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Skip To My Lou

“Skip To My Lou” RND458 by Jean Paul St. Charles

When new sculptures come into the warehouse, Casey often calls up and asks me to help name them. “Skip To My Lou,” quickly came to mind for this one and she said, “Oh, that’s exactly what had popped into my head, too!” We chatted for a while longer and after hanging up the phone, I noticed that the tune playing over and over in my head that morning was indeed, “Skip To My Lou.” How did the words go again?

Fly’s in the sugar bowl, what’ll I do?

Fly’s in the sugar bowl, what’ll I do?

Fly’s in the sugar bowl, what’ll I do?

Skip to my Lou, My Darling.

Did we ever skip rope to that song? I can’t say for sure.  I remember the “Minnehaha” rhyme and “Miss Mary Mack,” and another one that was something along the lines of a grocery list that finished up with an emphatic “And don’t forget the RED, HOT PEPPERS!” When you got to the “PEPPERS” part, the casual whirls of the rope instantly became furious revolutions; each one faster than the last until the girl jumping rope couldn’t keep up and missed, thereby ending her turn.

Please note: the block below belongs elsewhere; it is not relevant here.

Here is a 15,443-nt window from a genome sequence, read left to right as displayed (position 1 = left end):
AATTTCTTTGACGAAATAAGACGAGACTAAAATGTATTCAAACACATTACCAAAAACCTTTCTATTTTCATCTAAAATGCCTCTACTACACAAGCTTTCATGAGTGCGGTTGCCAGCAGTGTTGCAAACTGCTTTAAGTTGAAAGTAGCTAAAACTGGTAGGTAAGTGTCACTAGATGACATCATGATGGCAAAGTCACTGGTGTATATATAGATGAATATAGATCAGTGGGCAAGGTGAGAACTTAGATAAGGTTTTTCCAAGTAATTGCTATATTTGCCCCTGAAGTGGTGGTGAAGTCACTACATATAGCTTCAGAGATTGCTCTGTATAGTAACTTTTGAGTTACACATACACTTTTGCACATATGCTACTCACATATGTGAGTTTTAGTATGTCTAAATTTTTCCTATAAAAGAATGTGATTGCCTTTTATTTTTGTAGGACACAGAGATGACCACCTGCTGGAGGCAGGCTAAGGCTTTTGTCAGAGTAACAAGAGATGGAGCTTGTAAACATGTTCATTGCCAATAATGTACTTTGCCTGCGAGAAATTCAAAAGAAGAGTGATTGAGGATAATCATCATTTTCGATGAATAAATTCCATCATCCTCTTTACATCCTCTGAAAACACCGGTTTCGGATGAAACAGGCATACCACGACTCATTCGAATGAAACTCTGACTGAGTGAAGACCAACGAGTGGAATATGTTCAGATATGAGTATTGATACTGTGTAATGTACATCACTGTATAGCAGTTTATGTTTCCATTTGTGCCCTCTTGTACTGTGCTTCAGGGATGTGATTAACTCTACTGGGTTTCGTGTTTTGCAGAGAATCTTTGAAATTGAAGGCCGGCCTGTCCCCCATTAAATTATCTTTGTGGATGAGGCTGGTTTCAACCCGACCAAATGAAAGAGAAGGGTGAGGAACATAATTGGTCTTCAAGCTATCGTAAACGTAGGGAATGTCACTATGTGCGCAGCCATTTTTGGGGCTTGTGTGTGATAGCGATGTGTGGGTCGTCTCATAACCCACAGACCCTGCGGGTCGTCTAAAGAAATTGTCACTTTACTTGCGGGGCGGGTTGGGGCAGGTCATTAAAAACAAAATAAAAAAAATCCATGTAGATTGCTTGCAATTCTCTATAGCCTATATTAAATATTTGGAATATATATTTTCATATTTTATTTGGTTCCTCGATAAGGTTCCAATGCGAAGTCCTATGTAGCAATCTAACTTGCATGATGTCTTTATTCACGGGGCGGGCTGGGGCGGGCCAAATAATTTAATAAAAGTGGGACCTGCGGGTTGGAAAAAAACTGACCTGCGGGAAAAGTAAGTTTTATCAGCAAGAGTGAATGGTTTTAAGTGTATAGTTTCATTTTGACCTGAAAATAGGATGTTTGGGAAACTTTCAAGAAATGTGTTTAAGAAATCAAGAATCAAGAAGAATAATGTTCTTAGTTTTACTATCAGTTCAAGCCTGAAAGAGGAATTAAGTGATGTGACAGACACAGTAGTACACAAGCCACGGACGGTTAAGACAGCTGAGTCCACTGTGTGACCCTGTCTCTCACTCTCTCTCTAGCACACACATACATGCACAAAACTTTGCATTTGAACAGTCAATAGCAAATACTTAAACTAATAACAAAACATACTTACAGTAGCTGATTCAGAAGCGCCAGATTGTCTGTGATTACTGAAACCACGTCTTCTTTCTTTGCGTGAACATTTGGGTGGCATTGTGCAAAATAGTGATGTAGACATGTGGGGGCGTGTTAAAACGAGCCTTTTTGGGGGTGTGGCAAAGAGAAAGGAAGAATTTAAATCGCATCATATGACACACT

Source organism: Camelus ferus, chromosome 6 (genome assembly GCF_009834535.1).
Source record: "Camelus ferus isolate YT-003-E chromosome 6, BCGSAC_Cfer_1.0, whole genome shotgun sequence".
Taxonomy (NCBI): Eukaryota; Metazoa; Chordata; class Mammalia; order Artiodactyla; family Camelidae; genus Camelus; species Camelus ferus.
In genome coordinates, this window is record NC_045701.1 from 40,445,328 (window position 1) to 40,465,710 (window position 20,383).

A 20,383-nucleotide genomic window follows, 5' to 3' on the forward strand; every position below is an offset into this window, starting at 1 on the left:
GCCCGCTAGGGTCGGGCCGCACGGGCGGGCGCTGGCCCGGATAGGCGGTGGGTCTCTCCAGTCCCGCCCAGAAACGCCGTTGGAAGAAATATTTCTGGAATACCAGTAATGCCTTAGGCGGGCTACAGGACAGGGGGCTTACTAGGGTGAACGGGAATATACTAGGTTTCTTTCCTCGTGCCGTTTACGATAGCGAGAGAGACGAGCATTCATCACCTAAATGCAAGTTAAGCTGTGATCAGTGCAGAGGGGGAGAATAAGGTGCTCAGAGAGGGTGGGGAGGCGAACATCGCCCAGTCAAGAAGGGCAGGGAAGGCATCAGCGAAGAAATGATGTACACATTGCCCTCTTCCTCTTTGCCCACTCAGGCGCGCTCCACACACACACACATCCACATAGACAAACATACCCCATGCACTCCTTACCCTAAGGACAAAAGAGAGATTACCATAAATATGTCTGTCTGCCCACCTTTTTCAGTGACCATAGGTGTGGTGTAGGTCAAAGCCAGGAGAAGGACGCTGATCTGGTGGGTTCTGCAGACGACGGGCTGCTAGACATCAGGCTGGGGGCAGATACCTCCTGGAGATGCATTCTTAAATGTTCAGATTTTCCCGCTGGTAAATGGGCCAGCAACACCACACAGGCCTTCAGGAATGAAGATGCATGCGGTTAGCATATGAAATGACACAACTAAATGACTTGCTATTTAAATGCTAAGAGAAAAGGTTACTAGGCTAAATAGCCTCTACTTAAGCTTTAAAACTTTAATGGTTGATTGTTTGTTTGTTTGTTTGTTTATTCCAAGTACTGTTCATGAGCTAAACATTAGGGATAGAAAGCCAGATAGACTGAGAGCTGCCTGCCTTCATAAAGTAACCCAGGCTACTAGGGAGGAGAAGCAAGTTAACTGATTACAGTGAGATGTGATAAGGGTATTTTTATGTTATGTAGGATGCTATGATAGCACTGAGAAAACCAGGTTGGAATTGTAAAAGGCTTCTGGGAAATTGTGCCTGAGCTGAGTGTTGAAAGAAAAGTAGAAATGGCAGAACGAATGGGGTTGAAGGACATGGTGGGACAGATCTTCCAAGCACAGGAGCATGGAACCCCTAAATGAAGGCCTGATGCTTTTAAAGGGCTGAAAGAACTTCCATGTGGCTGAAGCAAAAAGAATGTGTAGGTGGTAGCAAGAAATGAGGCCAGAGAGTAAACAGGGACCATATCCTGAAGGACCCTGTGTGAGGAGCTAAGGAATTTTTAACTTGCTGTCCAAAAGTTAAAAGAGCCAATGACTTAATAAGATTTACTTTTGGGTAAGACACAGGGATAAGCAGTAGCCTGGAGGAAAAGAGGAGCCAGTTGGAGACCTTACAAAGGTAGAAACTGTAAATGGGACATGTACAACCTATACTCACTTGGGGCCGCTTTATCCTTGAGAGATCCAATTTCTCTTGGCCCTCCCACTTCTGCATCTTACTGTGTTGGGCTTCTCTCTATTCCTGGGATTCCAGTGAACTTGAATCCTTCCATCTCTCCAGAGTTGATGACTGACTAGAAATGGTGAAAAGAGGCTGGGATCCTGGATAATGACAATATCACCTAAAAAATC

“Evie, ivey over!”

“Hey, I can play too!”

Nostalgically, I continued thinking of those silly rhymes and the countless elementary school recesses my girlfriends and I spent skipping rope.  Years later, the appeal still held. At our daughter’s sixth birthday party  all of the little revelers got jump ropes.  Somehow, the jump-rope event got juxtaposed with a round of dress-up and we had cowgirls and princesses and Red Riding Hoods all taking turns in the backyard.  Lots of giggles and maybe one banged up knee.  Missing the rope did have its consequences, but nothing a dusting off and a cool Sock Monkey Band-Aid couldn’t take care of.

Fast-forward to a not-so-far gone summer afternoon in Salinas, with a new jump rope for the youngest Riddell.

“Bluebells, cockle shells, evie, ivey over!”

And who says the girls get all of the fun?

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